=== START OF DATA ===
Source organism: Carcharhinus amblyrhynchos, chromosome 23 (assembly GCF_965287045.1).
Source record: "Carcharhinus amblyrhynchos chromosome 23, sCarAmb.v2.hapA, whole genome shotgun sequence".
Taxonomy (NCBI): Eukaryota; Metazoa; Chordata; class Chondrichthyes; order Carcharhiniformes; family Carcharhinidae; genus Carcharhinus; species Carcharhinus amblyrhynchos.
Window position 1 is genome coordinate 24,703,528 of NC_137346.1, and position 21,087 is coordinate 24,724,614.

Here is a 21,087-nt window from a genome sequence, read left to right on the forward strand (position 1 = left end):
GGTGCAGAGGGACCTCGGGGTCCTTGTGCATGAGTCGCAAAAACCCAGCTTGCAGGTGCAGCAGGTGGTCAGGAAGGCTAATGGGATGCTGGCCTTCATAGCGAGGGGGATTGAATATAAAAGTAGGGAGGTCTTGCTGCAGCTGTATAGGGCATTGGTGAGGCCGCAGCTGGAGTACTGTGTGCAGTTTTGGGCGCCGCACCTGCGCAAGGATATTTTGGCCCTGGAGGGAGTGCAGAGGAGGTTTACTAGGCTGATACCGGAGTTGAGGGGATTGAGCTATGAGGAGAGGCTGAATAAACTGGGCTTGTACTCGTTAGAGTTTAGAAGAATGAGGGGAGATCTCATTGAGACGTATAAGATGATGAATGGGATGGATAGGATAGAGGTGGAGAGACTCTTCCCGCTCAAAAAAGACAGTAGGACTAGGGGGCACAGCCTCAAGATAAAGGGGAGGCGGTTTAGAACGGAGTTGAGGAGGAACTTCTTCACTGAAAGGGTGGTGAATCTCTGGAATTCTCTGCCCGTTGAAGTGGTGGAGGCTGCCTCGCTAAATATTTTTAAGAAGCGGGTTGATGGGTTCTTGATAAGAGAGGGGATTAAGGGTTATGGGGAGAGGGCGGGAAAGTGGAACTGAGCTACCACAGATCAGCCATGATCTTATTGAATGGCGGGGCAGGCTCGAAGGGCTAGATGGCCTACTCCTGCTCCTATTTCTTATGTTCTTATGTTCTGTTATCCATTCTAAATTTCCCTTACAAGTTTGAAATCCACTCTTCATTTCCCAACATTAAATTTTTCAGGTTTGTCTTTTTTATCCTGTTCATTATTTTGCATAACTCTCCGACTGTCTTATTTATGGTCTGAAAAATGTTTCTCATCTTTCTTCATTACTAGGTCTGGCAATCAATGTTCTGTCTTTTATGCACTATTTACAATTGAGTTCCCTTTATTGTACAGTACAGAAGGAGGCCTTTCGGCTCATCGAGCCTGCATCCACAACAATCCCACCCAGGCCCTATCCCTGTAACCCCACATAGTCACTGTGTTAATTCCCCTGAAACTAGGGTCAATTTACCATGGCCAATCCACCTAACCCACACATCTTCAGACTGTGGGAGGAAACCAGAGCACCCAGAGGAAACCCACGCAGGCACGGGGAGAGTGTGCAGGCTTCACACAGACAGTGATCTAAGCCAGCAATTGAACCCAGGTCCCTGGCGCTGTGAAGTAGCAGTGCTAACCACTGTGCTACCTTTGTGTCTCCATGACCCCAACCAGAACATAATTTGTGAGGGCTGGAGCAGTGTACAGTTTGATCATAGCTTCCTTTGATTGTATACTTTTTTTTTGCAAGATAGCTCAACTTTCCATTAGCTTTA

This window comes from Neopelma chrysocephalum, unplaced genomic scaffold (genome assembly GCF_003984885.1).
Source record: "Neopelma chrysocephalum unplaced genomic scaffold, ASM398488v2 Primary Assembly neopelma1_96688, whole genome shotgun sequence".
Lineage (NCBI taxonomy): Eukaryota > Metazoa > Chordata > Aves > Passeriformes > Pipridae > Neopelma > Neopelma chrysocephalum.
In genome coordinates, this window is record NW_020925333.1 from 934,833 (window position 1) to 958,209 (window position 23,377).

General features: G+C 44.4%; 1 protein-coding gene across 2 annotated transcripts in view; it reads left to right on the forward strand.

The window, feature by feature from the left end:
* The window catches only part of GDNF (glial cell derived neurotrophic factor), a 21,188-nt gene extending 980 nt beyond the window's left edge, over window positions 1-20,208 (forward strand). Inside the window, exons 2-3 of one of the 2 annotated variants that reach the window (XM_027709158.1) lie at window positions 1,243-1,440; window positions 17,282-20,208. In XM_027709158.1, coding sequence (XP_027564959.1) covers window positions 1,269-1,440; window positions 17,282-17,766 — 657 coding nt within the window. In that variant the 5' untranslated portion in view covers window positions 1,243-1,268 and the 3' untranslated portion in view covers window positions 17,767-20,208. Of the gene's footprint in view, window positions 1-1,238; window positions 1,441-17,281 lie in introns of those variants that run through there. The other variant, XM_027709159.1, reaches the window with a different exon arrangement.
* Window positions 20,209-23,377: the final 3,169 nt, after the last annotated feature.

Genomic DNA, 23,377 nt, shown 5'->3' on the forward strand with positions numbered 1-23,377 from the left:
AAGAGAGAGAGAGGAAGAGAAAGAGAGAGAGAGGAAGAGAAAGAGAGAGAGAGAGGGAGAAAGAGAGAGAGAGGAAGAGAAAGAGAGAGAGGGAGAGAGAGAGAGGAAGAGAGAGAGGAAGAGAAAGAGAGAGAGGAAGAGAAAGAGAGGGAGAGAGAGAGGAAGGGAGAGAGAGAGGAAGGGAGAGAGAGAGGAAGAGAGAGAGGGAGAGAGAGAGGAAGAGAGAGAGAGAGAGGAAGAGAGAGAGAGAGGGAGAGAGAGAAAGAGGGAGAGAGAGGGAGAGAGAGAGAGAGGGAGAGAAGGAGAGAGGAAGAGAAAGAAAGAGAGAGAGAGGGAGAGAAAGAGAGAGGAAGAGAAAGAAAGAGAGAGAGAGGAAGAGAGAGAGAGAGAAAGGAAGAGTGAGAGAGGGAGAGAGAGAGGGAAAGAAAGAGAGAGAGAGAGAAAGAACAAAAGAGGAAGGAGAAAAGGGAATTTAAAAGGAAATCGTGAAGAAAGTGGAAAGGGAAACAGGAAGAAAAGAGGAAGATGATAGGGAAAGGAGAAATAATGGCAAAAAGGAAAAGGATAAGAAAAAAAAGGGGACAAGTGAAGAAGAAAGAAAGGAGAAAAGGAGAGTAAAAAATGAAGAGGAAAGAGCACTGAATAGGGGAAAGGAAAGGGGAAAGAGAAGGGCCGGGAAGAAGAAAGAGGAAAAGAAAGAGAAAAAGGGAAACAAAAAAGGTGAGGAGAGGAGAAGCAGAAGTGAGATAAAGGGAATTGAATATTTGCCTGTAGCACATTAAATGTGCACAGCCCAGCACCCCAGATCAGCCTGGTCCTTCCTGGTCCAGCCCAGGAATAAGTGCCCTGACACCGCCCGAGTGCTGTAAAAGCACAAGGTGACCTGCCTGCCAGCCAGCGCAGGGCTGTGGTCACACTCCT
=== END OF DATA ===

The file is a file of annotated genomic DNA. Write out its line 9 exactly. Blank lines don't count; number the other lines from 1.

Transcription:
Lineage (NCBI taxonomy): Eukaryota > Metazoa > Chordata > Aves > Passeriformes > Pipridae > Neopelma > Neopelma chrysocephalum.